Summary

With increasing numbers of elderly patients, general practitioners are uniquely placed to investigate and treat dementia. Screening tests can be used, but a thorough history and physical examination are usually needed to make the diagnosis. Other conditions such as delirium and depression should be excluded. Both pharmacological and non-pharmacological treatments are important, depending on the particular problems facing the patient and their carer. The treatment of concurrent chronic disease may need to be modified as dementia progresses.

Introduction

The prevalence of dementia approximately doubles with every five years of age beyond the age of 65. By 2050, the estimated number of new diagnoses in Australia will reach 175 000 annually compared with 45 700 in 2001.1

General practitioners are often the first point of contact for patients or families who have concerns about memory and cognitive function. They are also in a unique position to suspect the diagnosis of dementia when a patient presents with other problems.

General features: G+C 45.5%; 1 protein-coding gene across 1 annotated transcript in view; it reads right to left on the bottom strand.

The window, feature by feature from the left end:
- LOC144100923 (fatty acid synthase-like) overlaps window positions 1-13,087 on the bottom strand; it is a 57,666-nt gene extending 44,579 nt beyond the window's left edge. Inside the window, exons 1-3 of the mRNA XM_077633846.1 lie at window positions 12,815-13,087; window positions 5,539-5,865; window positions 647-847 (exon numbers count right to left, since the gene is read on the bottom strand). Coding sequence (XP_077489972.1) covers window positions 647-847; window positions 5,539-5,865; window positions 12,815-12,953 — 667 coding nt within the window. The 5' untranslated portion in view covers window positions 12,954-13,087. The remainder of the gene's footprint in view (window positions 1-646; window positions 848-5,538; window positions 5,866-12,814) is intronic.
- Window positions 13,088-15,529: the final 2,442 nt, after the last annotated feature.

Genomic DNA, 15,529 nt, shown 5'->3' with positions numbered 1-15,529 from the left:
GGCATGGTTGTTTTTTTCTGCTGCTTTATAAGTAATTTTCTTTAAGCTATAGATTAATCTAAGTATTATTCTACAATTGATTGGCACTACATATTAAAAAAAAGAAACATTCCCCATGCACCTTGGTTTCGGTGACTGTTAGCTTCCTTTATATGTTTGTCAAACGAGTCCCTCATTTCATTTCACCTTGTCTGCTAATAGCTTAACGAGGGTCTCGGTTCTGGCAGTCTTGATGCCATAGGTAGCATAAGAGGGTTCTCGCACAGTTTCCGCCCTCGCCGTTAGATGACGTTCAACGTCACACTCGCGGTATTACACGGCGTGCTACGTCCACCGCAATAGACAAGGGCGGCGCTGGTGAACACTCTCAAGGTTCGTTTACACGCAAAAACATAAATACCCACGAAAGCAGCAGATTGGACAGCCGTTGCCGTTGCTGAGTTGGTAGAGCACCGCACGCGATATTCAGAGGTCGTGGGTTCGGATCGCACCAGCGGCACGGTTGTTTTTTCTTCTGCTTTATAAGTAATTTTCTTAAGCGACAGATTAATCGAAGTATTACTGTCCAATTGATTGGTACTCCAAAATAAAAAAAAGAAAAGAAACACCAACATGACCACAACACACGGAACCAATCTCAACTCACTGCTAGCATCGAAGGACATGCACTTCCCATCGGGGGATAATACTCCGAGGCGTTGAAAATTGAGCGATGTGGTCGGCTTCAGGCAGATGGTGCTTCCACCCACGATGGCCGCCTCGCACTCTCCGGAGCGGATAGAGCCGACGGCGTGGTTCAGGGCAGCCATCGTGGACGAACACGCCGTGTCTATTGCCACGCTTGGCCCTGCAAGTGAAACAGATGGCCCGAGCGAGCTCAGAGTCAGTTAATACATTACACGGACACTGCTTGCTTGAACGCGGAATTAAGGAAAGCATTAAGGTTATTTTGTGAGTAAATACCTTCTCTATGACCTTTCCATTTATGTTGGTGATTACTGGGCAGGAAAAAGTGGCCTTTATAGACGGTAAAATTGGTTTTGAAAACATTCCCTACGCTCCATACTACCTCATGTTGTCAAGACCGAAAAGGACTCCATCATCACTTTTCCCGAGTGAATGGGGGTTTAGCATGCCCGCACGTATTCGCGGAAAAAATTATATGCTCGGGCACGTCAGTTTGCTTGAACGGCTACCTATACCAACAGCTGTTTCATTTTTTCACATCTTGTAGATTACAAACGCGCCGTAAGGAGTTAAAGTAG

The variation in presentation can make diagnosis of cognitive impairment or early dementia difficult. However, early diagnosis may enable planning for the future, decrease anxiety with appropriate education and allow consideration of treatment.

A multinational survey of carers for people with Alzheimer's disease showed a delay of 12 months from first symptoms to diagnosis, including a delay of four months in making an appointment. In the Australian component of this survey, 30% of patients were diagnosed by their general practitioners. In 93% of the Australian cases, general practitioners were the first point of contact.2

Diagnosis

The diagnosis of dementia is made on clinical assessment using formal criteria.3 These include a history of the gradual onset of impairments in two or more cognitive domains, which cause difficulty in everyday function. These impairments should not be attributable to another cause, such as a drug effect or depression. Cognitive domains which are commonly impaired include memory, language and decision-making ability.